Endothelial Nuclear Factor-κB Translocation and Vascular Cell Adhesion Molecule-1 Induction by Complement
Inhibition With Anti-Human C5 Therapy or cGMP Analogues
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Abstract—We have previously shown that reoxygenation of hypoxic human umbilical vein endothelial cells (HUVECs) leads to the activation and deposition of complement. In the present study, we investigated whether the terminal complement complex (C5b-9) influences HUVEC nuclear factor-κB (NF-κB) translocation and vascular cell adhesion molecule-1 (VCAM-1) protein expression after hypoxia/reoxygenation by decreasing endothelial cGMP. Additionally, we investigated the action of anti-human C5 therapy on endothelial cGMP, NF-κB translocation, and VCAM-1 protein expression. Reoxygenation (0.5 to 3 hours, 21% O2) of hypoxic (12 hours, 1% O2) HUVECs in human serum (HS) significantly increased C5b-9 deposition, VCAM-1 expression, and NF-κB translocation compared with hypoxic/reoxygenated HUVECs treated with the recombinant human C5 inhibitor h5G1.1-scFv. Acetylcholine (ACh)-induced cGMP synthesis was significantly higher in normoxic HUVECs compared with hypoxic HUVECs reoxygenated in HS but did not differ from hypoxic HUVECs reoxygenated in buffer or HS treated with h5G1.1-scFv. Treatment of hypoxic/reoxygenated HUVECs with h5G1.1-scFv or cGMP analogues significantly attenuated NF-κB translocation and VCAM-1 protein expression. Treatment with NO analogues, but not a cAMP analogue, cGMP antagonists, or an NO antagonist, also significantly attenuated VCAM-1 expression. We conclude that (1) C5b-9 deposition, NF-κB translocation, and VCAM-1 protein expression are increased in hypoxic HUVECs reoxygenated in HS; (2) reoxygenation of hypoxic HUVECs in HS, but not buffer alone, attenuates ACh-induced cGMP synthesis; and (3) treatment of hypoxic/reoxygenated HUVECs with h5G1.1-scFv attenuates C5b-9 deposition, NF-κB translocation, and VCAM-1 expression while preserving ACh-induced cGMP synthesis. C5b-9–induced VCAM-1 expression may thus involve an NO/cGMP-regulated NF-κB translocation mechanism.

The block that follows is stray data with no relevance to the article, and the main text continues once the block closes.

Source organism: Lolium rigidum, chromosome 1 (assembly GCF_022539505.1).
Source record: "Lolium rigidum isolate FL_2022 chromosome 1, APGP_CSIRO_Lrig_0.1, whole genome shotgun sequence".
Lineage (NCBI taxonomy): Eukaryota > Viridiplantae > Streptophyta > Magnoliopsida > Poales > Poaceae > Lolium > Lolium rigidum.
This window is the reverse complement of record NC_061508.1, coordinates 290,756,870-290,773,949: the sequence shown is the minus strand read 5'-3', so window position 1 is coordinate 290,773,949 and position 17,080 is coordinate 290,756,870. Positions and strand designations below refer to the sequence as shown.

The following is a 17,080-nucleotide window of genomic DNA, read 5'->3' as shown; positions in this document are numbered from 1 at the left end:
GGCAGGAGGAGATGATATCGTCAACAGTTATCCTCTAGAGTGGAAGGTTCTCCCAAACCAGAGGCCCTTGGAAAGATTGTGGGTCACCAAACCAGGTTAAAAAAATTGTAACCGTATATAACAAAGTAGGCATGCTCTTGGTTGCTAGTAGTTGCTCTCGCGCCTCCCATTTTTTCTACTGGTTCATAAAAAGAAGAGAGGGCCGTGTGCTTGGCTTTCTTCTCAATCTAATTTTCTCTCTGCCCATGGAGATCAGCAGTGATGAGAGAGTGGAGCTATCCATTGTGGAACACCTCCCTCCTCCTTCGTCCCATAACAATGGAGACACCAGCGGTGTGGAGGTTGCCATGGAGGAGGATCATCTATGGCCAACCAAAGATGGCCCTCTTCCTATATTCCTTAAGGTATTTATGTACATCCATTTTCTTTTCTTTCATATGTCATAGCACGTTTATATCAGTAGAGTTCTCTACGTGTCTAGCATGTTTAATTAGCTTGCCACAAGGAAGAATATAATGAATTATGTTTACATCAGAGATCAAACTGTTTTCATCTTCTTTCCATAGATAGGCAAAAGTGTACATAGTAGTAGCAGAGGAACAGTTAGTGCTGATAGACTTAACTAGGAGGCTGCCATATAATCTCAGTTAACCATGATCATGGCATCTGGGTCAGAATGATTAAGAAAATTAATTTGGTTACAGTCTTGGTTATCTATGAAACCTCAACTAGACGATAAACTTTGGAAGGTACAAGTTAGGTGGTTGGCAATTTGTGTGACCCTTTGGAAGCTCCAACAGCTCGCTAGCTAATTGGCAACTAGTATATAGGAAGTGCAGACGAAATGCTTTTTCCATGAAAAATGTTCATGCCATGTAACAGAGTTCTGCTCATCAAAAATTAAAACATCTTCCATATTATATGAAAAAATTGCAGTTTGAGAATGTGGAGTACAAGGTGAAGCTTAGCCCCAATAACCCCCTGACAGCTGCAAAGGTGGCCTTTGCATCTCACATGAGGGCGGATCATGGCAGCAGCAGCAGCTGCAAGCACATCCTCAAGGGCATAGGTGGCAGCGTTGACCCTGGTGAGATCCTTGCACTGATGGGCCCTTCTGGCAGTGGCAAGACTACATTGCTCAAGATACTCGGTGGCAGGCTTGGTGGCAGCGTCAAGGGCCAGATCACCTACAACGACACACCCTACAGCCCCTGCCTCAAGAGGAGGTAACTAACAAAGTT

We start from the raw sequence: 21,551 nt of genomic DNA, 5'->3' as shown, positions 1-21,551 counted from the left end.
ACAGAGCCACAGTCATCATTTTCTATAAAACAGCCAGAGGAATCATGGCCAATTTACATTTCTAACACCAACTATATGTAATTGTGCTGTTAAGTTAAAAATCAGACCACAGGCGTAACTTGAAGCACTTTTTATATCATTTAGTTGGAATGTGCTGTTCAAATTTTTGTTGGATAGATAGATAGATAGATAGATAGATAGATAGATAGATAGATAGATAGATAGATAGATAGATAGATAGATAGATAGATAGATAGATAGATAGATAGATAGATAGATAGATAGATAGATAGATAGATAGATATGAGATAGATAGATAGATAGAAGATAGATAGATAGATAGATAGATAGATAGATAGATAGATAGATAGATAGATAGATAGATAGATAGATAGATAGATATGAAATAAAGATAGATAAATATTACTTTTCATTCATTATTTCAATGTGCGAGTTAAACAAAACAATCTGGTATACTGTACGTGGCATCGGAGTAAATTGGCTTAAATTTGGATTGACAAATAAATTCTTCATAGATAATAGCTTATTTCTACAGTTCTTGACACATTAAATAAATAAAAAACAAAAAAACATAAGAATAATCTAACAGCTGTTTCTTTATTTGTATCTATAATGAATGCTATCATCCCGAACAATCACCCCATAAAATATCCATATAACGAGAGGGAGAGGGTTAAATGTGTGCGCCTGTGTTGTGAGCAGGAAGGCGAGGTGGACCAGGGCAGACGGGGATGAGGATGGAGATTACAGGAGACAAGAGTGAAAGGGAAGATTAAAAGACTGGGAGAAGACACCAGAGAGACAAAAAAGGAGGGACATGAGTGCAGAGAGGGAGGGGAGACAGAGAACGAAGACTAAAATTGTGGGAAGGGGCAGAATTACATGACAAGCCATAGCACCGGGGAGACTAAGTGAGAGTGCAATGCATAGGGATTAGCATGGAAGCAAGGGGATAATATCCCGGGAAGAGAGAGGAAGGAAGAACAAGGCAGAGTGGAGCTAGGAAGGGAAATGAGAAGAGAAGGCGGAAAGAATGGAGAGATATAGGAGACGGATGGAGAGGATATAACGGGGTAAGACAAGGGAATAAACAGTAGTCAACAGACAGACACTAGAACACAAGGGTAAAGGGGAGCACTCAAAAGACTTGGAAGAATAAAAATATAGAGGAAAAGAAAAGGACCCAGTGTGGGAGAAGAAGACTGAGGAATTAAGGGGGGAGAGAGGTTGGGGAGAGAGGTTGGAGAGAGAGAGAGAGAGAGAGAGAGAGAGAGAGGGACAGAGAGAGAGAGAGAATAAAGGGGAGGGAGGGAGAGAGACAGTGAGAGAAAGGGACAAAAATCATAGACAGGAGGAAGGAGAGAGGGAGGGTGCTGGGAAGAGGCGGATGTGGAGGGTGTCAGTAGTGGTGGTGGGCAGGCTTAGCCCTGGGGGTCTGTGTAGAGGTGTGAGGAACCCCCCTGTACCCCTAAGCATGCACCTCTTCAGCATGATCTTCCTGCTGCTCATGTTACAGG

- Received December 22, 1998.
- Accepted April 5, 1999.